What Not To Do To A Geek Girl At A Convention
Politics and Activism

What Not To Do To A Geek Girl At A Convention

Want to approach a geek girl? Probably cosplaying? Here's what not to do.

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So you want to talk to that girl rockin' spandex and utility best, special edition of "Suicide Squad" in hand? As an avid cosplayer deep in the geek community, here are some tips on what not to do upon meeting a geek girl. All based on real experiences.

1. Don't ask if she has a boyfriend.

(Disclaimer: if it's unprompted.) This horrifically common question makes all girls valid only if they had a boyfriend. Assuming I, or any other girl, isn’t a massive lesbian or straight up asexual, this implies a boy must be the reason I like comic books. Or a brother, or father. My brother gave me his collection of every single "Sailor Moon" episode he recorded as a kid. Yes, it’s a popular cosplay subject, but not really Marvel material. I watched my first "Teen Titans" episode of my own regard, picking up my first comic with no outside incentive. Although there is nothing wrong with a boy bringing a girl into the geek world (the more the merrier!), it’s not a requirement. And it’s annoyingly creepy.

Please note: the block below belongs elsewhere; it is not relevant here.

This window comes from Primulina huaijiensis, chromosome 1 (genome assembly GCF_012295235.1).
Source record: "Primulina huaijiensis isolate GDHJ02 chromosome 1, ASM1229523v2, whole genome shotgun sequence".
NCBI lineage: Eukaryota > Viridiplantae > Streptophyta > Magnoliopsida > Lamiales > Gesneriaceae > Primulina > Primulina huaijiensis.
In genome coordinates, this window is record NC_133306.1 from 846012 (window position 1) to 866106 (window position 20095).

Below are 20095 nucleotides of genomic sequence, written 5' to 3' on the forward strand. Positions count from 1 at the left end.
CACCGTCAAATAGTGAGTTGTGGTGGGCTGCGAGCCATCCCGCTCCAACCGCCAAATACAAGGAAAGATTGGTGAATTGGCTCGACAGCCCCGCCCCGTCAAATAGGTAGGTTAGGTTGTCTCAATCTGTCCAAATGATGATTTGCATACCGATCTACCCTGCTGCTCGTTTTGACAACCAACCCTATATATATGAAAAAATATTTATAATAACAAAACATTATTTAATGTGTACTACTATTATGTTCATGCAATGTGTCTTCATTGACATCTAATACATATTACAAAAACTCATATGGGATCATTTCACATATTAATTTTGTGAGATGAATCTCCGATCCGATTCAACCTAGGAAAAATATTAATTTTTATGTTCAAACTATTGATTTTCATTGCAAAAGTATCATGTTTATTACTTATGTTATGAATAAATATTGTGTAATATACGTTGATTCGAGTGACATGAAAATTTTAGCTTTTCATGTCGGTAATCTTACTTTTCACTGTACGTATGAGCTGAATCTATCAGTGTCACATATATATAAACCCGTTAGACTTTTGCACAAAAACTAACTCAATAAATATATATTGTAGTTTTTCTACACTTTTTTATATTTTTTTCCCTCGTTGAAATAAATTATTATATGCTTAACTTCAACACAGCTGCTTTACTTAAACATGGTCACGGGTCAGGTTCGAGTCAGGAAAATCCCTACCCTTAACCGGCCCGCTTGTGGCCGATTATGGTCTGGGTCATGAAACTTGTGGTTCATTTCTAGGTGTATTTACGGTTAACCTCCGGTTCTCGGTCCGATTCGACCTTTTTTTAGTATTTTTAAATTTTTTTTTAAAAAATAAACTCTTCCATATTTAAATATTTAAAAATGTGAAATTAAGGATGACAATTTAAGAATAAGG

2. Questioning her legitimacy for existing will get you nowhere.

I have been quizzed more than once on my knowledge on "Magic: The Gathering," "Star Trek," "Captain America" and more, simply because I am a woman. This may seem like an assumption, but I haven’t seen one man be questioned on his "Next Generation" facts while in line at the theater. I’ve even won a Magic tournament against all men because they never attacked me, entirely forgetting I existed until end game when I crushed them with my White-Black deck.

3. Touching a cosplayer without permission is a no-go.

Yes, this is sexual assault. Does her cosplay barely, and I mean barely, fit convention rules? If the answer is yes, don’t do it. If the answer is no, also don’t do it. There isn’t any excuse for grabbing, touching, hugging or making a pass at someone who just wants to live her life and have fun without worrying about someone touching them when they don’t want to be. Why would anyone want to anyways? That’s plain creepy, and goes for all genders (I got you, "Wolverine" cosplayers).

4. Criticizing a revealing cosplay makes no sense.

If people didn’t want to see “all that,” then stop designing interesting, epic game characters who wear little more than two stuffed animals and a sticky note. It’s simply social stigma to criticize a person for a beautiful cosplay that doesn’t fit one person’s standards, yet still encourage Power Girl to have a physics-defying boob window and Wonder Woman to have a total lack of protective gear. Let a girl wear what she wants to wear!

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